Jose drive-by prompts flood advisory at shore; surf ripping

The Jersey Shore is bracing for beach-eroding pounding surf and high winds as Hurricane Jose crawls north in the Atlantic.

While Jose is expected to track well east of the coast, it still could conspire with the new moon to incite moderate oceanfront back-bay flooding with Tuesday night’s high tides, between 7:30 and 9 p.m.,  according to the National Weather Service.

A flood advisory is in effect from 6 p.m. Monday until 5 a.m. Wednesday, and although the tropical-storm watch has been dropped, the weather at the beach towns will be doing a decent imitation of one.

Strong, sustained onshore winds of 20 to 30 mph with tropical-storm force gusts reaching 40 mph are expected to cause significant beach erosion.

In its Tuesday Morning advisory, the National Hurricane Center said, “On the forecast track, the center of Jose is forecast to pass well offshore of the Delmarva peninsula later today, pass well to the east of the New Jersey coast on Wednesday, and pass offshore of southeastern Massachusetts by Thursday.”

On the plus side, computer guidance has shifted the axis of heaviest rain to the east, away from the Shore. But the lunar cycle favors higher tides, thus the elevated threat of flooding.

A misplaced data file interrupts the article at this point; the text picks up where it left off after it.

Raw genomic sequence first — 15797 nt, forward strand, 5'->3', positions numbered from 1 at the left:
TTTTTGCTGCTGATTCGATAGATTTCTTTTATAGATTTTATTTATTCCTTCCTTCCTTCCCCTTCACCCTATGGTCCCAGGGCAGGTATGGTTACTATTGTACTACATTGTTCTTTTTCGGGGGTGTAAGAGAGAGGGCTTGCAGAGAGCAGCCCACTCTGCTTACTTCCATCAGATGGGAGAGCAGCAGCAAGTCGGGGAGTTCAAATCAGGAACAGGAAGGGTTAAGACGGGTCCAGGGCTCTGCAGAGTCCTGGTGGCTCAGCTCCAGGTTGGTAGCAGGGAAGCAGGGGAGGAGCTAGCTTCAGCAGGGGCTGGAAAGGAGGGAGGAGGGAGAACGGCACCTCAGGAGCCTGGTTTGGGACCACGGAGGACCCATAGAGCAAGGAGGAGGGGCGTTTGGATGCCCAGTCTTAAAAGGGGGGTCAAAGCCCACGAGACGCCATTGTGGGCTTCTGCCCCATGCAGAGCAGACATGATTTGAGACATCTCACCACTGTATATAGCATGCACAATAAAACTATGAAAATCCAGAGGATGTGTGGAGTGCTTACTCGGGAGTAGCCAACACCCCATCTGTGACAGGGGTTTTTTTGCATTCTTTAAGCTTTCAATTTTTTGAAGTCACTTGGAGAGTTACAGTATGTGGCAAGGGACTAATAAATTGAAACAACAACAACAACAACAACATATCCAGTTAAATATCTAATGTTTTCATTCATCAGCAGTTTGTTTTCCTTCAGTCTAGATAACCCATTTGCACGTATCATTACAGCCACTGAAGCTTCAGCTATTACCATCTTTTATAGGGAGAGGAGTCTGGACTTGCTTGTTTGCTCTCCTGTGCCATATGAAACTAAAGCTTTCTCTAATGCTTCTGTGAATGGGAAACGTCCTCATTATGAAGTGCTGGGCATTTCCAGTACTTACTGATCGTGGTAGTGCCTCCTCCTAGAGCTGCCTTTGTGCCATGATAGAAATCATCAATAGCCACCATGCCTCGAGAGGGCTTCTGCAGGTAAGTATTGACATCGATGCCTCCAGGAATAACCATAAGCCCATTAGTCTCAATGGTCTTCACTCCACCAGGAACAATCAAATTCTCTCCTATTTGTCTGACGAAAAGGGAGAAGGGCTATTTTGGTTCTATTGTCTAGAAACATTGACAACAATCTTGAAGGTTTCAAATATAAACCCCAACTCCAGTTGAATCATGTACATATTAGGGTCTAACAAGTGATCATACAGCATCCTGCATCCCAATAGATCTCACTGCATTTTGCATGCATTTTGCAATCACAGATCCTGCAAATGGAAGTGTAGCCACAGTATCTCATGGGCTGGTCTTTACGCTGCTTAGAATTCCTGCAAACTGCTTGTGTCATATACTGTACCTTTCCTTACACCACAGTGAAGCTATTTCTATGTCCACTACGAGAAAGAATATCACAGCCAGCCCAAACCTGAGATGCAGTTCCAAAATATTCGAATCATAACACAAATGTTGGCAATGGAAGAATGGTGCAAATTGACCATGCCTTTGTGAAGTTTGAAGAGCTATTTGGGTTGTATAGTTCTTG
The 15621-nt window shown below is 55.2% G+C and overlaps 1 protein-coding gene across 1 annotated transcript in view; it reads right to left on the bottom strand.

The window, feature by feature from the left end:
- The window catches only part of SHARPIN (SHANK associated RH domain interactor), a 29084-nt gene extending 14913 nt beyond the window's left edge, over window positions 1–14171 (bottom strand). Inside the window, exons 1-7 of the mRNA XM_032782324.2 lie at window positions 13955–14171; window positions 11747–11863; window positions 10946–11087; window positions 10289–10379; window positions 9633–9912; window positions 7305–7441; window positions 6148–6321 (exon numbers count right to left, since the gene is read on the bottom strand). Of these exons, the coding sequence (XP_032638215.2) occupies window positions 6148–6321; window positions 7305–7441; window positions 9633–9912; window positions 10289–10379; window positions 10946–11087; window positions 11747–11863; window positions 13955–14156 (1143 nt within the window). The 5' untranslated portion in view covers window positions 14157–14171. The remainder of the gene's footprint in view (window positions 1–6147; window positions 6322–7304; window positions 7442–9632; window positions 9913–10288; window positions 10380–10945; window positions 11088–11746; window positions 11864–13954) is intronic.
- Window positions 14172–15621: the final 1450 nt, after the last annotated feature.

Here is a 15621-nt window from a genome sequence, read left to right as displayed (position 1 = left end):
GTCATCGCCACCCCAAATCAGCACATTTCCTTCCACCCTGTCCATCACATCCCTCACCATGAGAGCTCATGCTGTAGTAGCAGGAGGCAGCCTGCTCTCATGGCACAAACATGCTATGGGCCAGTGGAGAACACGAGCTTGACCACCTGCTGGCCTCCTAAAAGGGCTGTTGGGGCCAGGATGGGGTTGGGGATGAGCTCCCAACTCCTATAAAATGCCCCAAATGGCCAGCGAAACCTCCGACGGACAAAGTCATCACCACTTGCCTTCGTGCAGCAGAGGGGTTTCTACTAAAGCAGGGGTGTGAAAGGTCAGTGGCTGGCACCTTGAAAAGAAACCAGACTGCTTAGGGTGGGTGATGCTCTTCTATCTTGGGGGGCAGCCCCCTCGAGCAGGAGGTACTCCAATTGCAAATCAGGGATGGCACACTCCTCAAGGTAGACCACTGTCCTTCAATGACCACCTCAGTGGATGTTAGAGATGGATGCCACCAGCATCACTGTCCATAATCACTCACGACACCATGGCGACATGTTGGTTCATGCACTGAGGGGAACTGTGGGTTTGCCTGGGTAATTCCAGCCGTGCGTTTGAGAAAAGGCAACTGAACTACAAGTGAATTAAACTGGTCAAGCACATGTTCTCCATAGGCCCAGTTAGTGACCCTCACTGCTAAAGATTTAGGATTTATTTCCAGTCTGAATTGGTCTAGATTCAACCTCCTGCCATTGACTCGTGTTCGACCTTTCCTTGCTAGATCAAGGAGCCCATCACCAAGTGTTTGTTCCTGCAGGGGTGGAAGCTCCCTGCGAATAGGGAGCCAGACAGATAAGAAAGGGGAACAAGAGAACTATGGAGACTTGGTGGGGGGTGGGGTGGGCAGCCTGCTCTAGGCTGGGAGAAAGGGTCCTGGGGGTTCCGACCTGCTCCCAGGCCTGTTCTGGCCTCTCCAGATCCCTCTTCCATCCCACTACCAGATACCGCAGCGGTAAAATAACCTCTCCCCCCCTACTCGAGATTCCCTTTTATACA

Early Tuesday morning, Jose was about 285 miles south-southeast of Atlantic City as a minimal hurricane with top winds at 75 mph, one mile per hour above the minimum. It was moving north at about 9 mph, and the National Hurricane Center forecast it to track north and then jog northeast.

One local impact already has been dangerously evident.

The weather service continued to warn of possible “life-threatening” rip currents, and officials say they are as bad as they’ve seen in recent years, the Atlantic City Press reported.

So far, this has been a particularly deadly year for rip currents, with reported deaths exceeding those of previous years.

Meanwhile, Hurricane Maria, a dangerous “major” hurricane with peak winds of 130 mph, threatened some of the same Caribbean regions devastated by Irma.

The National Hurricane Center posted hurricane warnings for Puerto Rico, and the island towns Culebra and Vieques.